The Government has announced a consultation on raising the level of debt that is required for a bankruptcy petition to be lodged at court. Currently, there must be debts of at least £750 before a creditor can petition for bankruptcy. This limit has remained the same for bankruptcy and winding up petitions since the Insolvency Act was brought into force in 1987 so it does seem overdue for review: £750 in 1987 was a considerable sum in real terms, in comparison to today.
R3, the leading insolvency trade body, has suggested that the limit should be raised to £3,000 for both bankruptcy and winding up petitions. The impact of this would be to limit the ability of creditors to use the draconian threat of bankruptcy (or winding up for companies) to enforce relatively low levels of debt. There is anecdotal evidence to suggest that local authorities are increasingly using bankruptcy petitions to enforce unpaid Council Tax liabilities, typically of less than £2,000.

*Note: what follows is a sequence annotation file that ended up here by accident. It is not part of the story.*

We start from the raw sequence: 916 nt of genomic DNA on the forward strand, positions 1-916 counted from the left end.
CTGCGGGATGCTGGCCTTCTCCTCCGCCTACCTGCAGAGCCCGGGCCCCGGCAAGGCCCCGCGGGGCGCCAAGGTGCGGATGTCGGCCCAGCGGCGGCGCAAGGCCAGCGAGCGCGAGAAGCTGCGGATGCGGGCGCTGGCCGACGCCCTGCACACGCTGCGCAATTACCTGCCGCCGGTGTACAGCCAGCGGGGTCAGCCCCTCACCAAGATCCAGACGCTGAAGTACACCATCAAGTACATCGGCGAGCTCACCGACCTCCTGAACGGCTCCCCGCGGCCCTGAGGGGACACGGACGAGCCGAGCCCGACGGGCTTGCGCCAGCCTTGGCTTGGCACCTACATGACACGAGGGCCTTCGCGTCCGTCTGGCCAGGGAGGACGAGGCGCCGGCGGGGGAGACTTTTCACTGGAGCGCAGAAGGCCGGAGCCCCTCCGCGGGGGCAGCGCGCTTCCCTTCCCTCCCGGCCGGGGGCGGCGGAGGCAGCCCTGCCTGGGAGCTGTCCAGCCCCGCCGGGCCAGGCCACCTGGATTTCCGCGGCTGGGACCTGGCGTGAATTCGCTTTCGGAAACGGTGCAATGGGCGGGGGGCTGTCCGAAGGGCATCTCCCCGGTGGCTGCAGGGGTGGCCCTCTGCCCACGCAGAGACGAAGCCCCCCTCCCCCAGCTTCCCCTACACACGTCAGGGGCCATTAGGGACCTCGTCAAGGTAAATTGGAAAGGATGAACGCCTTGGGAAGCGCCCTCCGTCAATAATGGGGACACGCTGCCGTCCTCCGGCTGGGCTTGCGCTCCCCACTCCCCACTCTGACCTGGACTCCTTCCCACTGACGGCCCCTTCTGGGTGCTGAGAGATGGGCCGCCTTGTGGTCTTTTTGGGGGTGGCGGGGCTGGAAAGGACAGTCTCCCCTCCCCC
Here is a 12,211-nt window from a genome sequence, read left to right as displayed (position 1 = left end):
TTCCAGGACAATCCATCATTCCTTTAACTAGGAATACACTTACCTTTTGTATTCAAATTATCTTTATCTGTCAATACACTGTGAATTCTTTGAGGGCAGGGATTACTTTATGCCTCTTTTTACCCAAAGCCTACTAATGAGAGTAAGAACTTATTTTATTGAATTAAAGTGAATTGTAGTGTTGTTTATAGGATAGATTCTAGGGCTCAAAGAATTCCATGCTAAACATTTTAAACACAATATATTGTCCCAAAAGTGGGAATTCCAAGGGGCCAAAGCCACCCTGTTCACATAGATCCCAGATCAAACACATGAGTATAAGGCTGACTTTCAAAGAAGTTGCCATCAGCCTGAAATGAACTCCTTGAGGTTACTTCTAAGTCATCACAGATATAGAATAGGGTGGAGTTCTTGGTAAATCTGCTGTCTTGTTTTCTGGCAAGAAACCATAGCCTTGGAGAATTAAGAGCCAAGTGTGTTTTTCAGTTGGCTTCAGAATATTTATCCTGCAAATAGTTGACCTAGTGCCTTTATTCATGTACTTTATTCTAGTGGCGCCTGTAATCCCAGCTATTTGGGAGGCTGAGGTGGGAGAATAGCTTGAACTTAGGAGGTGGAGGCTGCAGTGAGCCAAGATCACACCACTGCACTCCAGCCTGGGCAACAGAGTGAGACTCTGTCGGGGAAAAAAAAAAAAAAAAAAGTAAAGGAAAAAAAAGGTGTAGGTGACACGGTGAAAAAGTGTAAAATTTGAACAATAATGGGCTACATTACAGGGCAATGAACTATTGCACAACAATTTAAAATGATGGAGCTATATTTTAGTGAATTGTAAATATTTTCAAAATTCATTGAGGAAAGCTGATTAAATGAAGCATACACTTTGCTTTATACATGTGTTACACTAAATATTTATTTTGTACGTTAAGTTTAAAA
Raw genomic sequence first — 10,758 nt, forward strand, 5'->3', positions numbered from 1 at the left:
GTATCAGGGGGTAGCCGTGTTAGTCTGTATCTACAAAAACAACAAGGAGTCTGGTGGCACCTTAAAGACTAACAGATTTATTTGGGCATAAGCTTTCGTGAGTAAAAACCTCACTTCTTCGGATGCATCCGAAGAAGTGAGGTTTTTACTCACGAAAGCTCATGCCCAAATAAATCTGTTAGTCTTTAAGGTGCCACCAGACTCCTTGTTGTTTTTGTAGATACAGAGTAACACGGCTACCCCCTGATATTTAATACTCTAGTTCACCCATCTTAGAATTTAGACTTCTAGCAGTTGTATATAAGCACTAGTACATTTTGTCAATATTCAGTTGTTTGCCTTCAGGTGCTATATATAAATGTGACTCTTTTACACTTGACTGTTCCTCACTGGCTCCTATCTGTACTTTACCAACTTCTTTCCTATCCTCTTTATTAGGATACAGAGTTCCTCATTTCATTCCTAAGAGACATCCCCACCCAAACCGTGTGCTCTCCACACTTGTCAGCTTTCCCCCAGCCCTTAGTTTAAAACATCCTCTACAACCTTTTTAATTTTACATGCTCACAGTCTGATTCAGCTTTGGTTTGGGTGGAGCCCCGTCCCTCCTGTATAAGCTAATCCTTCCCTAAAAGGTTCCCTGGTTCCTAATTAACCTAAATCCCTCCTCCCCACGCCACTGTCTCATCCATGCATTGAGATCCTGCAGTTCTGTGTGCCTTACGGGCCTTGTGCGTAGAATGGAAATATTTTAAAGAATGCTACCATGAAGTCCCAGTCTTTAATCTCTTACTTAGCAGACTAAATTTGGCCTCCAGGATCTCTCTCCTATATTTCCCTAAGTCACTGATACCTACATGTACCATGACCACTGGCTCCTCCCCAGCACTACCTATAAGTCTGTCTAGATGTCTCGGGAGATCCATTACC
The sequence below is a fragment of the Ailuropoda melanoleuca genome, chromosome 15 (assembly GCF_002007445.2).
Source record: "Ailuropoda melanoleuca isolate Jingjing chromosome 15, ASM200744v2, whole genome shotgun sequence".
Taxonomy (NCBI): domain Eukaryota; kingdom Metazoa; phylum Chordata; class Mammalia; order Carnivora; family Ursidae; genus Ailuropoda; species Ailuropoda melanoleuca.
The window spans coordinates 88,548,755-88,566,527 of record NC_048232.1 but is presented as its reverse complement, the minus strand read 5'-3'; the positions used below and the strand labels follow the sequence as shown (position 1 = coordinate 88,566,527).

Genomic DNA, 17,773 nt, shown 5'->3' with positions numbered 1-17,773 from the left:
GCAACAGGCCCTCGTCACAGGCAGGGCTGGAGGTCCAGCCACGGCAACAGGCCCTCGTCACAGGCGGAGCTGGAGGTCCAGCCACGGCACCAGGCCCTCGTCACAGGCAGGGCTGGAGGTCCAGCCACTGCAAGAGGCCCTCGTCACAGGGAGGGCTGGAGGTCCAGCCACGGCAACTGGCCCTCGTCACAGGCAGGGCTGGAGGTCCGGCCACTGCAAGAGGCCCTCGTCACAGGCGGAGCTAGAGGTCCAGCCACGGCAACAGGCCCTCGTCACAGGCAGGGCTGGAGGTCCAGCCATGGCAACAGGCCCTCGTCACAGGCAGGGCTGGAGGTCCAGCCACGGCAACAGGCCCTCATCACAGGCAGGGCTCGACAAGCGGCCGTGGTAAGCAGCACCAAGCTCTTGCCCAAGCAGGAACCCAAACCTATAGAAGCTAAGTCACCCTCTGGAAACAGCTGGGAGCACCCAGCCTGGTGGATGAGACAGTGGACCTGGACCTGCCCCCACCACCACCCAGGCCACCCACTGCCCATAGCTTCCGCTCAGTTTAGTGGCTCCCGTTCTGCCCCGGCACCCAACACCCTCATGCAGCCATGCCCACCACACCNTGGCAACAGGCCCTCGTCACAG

This move was first suggested by David Cameron during the election campaign in January 2010 (see my earlier blog post about this) and today’s announcement follows a more wide-ranging consultation on consumer finance and debt issues. It is unfair to suggest that this is the only interesting announcement to come out of the consultation, but the reality is that the Government’s response to the consultation was to say that generally things are going OK and they will just keep an eye on everything and, guess what, there is more consultation planned.
To me, this suggests that the coalition Government has bigger fish to fry at the moment and they are kicking consumer debt and personal finance topics into the long grass until public sector cutbacks, defence spending reviews, the pullout from Afghanistan, Libyan air operations, the Euro zone debt crisis and the News International affair are under control. Or until the media decides that consumer debt and personal finance and finance is the hot topic.